The Château d’If was a prison built on a small island in the Bay of Marseille, owned by France. The site was originally used as a military fortress, but had many features that made it an ideal prison.
Escape from the Château d’If was virtually impossible. The waters surrounding the small island were very dangerous, with fast currents that could easily drag even a strong swimmer to his death. A variety of prisoners suffered within the walls of the penitentiary; it held dangerous criminals, thieves, religious convicts, and political hostages for many years. These inmates lived in harsh conditions and it became well known as one of the worst prisons in existence.
While the Château d’If gained a large amount of notoriety on its own, it began to receive worldwide notice following the printing of Alexandre Dumas’ novel, “The Count of Monte Cristo,” in 1844. This was the tale of a man who spent 14 years imprisoned on the island before finally making a daring escape. The story made for a great fictional read and spread the infamy of the Château.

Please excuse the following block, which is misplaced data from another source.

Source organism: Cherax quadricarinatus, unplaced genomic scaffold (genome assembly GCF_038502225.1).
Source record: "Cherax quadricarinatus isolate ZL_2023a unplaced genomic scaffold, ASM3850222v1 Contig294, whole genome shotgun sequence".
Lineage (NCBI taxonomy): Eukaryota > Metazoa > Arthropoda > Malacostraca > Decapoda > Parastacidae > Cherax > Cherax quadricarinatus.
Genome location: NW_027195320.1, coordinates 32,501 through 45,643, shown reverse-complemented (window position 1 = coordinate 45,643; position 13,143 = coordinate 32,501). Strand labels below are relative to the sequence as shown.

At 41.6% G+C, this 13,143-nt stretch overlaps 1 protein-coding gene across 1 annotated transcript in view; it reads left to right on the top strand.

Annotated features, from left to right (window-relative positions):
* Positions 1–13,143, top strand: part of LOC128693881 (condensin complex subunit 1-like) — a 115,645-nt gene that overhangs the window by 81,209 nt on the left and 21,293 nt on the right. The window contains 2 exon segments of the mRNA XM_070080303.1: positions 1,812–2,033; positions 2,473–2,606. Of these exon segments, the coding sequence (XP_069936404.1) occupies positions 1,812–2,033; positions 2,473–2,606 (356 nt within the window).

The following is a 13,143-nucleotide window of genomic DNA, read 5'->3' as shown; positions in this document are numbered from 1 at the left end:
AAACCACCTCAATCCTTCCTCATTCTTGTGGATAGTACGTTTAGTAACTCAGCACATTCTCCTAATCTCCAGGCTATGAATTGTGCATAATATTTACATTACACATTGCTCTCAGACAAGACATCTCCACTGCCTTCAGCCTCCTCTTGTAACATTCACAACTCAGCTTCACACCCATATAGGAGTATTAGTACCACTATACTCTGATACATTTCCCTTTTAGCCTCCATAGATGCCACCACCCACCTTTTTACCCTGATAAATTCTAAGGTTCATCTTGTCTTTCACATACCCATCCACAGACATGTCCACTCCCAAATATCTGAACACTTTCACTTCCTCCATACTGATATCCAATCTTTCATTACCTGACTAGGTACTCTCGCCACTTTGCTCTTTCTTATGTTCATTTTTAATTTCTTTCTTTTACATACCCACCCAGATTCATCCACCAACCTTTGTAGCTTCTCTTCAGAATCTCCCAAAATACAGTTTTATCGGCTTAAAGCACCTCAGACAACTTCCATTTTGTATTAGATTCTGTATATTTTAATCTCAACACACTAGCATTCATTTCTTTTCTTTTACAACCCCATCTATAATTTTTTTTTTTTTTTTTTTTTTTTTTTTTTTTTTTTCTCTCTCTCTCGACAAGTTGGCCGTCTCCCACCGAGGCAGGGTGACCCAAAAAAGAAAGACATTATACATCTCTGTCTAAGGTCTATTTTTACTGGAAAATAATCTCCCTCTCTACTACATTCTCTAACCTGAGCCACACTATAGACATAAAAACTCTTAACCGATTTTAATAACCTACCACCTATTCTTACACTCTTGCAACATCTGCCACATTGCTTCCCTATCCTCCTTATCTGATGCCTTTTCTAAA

In reality, no one has ever been known to escape from the Château d’If. Prisoners who spent time there were locked away for many years, often for life. Every inmate received treatment that was largely based on their wealth and social standing, so poor prisoners had a much more difficult time than the rich. Wealthy inmates could buy a higher class cell with windows and even a fireplace. Poor individuals were placed in a dark, underground dungeon and forced to live in dirty, overcrowded conditions. Many of the prisoners were chained to walls during their stay, while others were beaten, forced into labor, or even killed.
Today, the Château is still in operation, but only as a tourist attraction. People from all over the world visit and explore the famous prison that served as the setting for a beloved work of fiction and thousands of unlucky prisoners.